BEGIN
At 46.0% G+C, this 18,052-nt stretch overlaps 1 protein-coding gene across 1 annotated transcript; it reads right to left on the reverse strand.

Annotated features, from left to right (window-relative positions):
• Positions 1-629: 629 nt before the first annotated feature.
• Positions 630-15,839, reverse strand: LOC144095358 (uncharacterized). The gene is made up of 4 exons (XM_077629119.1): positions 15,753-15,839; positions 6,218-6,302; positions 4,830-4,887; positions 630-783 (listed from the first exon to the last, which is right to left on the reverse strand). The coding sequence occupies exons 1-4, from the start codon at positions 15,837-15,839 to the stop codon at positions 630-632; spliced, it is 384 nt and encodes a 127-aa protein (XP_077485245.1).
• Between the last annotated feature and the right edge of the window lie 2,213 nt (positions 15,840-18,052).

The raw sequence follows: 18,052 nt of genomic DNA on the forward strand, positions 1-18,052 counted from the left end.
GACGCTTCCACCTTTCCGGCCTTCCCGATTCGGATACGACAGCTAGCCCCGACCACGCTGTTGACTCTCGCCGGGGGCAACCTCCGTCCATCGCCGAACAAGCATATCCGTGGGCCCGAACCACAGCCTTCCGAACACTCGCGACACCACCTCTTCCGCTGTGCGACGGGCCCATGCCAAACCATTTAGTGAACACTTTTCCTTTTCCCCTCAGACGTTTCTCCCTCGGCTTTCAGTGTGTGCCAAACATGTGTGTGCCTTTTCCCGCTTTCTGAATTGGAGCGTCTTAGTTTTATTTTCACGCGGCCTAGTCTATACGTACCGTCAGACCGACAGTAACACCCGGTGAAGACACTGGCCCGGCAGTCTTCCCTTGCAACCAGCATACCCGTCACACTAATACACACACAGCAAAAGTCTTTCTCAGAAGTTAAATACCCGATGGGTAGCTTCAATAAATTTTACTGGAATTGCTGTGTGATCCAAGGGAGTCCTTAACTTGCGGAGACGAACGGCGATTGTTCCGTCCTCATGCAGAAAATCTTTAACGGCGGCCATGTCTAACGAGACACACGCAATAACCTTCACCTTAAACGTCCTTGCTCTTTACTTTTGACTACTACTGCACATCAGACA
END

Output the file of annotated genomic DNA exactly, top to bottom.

At 46.0% G+C, this 18,052-nt stretch overlaps 1 protein-coding gene across 1 annotated transcript; it reads right to left on the reverse strand.

Annotated features, from left to right (window-relative positions):
• Positions 1-629: 629 nt before the first annotated feature.
• Positions 630-15,839, reverse strand: LOC144095358 (uncharacterized). The gene is made up of 4 exons (XM_077629119.1): positions 15,753-15,839; positions 6,218-6,302; positions 4,830-4,887; positions 630-783 (listed from the first exon to the last, which is right to left on the reverse strand). The coding sequence occupies exons 1-4, from the start codon at positions 15,837-15,839 to the stop codon at positions 630-632; spliced, it is 384 nt and encodes a 127-aa protein (XP_077485245.1).
• Between the last annotated feature and the right edge of the window lie 2,213 nt (positions 15,840-18,052).

The raw sequence follows: 18,052 nt of genomic DNA on the forward strand, positions 1-18,052 counted from the left end.
GACGCTTCCACCTTTCCGGCCTTCCCGATTCGGATACGACAGCTAGCCCCGACCACGCTGTTGACTCTCGCCGGGGGCAACCTCCGTCCATCGCCGAACAAGCATATCCGTGGGCCCGAACCACAGCCTTCCGAACACTCGCGACACCACCTCTTCCGCTGTGCGACGGGCCCATGCCAAACCATTTAGTGAACACTTTTCCTTTTCCCCTCAGACGTTTCTCCCTCGGCTTTCAGTGTGTGCCAAACATGTGTGTGCCTTTTCCCGCTTTCTGAATTGGAGCGTCTTAGTTTTATTTTCACGCGGCCTAGTCTATACGTACCGTCAGACCGACAGTAACACCCGGTGAAGACACTGGCCCGGCAGTCTTCCCTTGCAACCAGCATACCCGTCACACTAATACACACACAGCAAAAGTCTTTCTCAGAAGTTAAATACCCGATGGGTAGCTTCAATAAATTTTACTGGAATTGCTGTGTGATCCAAGGGAGTCCTTAACTTGCGGAGACGAACGGCGATTGTTCCGTCCTCATGCAGAAAATCTTTAACGGCGGCCATGTCTAACGAGACACACGCAATAACCTTCACCTTAAACGTCCTTGCTCTTTACTTTTGACTACTACTGCACATCAGACA